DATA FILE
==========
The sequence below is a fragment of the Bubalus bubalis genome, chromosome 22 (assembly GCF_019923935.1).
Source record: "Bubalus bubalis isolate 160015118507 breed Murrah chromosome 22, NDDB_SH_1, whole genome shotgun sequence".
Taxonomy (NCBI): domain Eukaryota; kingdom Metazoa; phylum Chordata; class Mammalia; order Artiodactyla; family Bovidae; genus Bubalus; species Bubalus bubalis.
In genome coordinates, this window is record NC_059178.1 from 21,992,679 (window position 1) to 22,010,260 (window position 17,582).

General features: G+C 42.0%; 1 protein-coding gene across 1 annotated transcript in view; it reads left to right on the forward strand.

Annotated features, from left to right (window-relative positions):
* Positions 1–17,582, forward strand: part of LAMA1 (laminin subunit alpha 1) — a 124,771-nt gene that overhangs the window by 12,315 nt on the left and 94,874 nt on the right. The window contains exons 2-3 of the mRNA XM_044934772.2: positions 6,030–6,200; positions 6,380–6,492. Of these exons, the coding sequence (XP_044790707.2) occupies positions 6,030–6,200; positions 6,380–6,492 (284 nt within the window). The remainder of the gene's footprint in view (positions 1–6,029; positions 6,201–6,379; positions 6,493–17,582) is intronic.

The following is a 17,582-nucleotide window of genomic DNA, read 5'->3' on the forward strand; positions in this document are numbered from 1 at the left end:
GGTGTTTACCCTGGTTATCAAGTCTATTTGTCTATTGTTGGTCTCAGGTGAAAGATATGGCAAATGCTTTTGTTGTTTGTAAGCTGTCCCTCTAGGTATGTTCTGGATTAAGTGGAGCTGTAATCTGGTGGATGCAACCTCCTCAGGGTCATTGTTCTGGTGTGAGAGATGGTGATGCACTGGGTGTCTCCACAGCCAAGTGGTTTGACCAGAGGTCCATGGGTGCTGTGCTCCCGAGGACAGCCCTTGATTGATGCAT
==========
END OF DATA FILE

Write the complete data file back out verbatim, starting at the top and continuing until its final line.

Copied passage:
The sequence below is a fragment of the Bubalus bubalis genome, chromosome 22 (assembly GCF_019923935.1).
Source record: "Bubalus bubalis isolate 160015118507 breed Murrah chromosome 22, NDDB_SH_1, whole genome shotgun sequence".
Taxonomy (NCBI): domain Eukaryota; kingdom Metazoa; phylum Chordata; class Mammalia; order Artiodactyla; family Bovidae; genus Bubalus; species Bubalus bubalis.
In genome coordinates, this window is record NC_059178.1 from 21,992,679 (window position 1) to 22,010,260 (window position 17,582).

General features: G+C 42.0%; 1 protein-coding gene across 1 annotated transcript in view; it reads left to right on the forward strand.

Annotated features, from left to right (window-relative positions):
* Positions 1–17,582, forward strand: part of LAMA1 (laminin subunit alpha 1) — a 124,771-nt gene that overhangs the window by 12,315 nt on the left and 94,874 nt on the right. The window contains exons 2-3 of the mRNA XM_044934772.2: positions 6,030–6,200; positions 6,380–6,492. Of these exons, the coding sequence (XP_044790707.2) occupies positions 6,030–6,200; positions 6,380–6,492 (284 nt within the window). The remainder of the gene's footprint in view (positions 1–6,029; positions 6,201–6,379; positions 6,493–17,582) is intronic.

The following is a 17,582-nucleotide window of genomic DNA, read 5'->3' on the forward strand; positions in this document are numbered from 1 at the left end:
GGTGTTTACCCTGGTTATCAAGTCTATTTGTCTATTGTTGGTCTCAGGTGAAAGATATGGCAAATGCTTTTGTTGTTTGTAAGCTGTCCCTCTAGGTATGTTCTGGATTAAGTGGAGCTGTAATCTGGTGGATGCAACCTCCTCAGGGTCATTGTTCTGGTGTGAGAGATGGTGATGCACTGGGTGTCTCCACAGCCAAGTGGTTTGACCAGAGGTCCATGGGTGCTGTGCTCCCGAGGACAGCCCTTGATTGATGCAT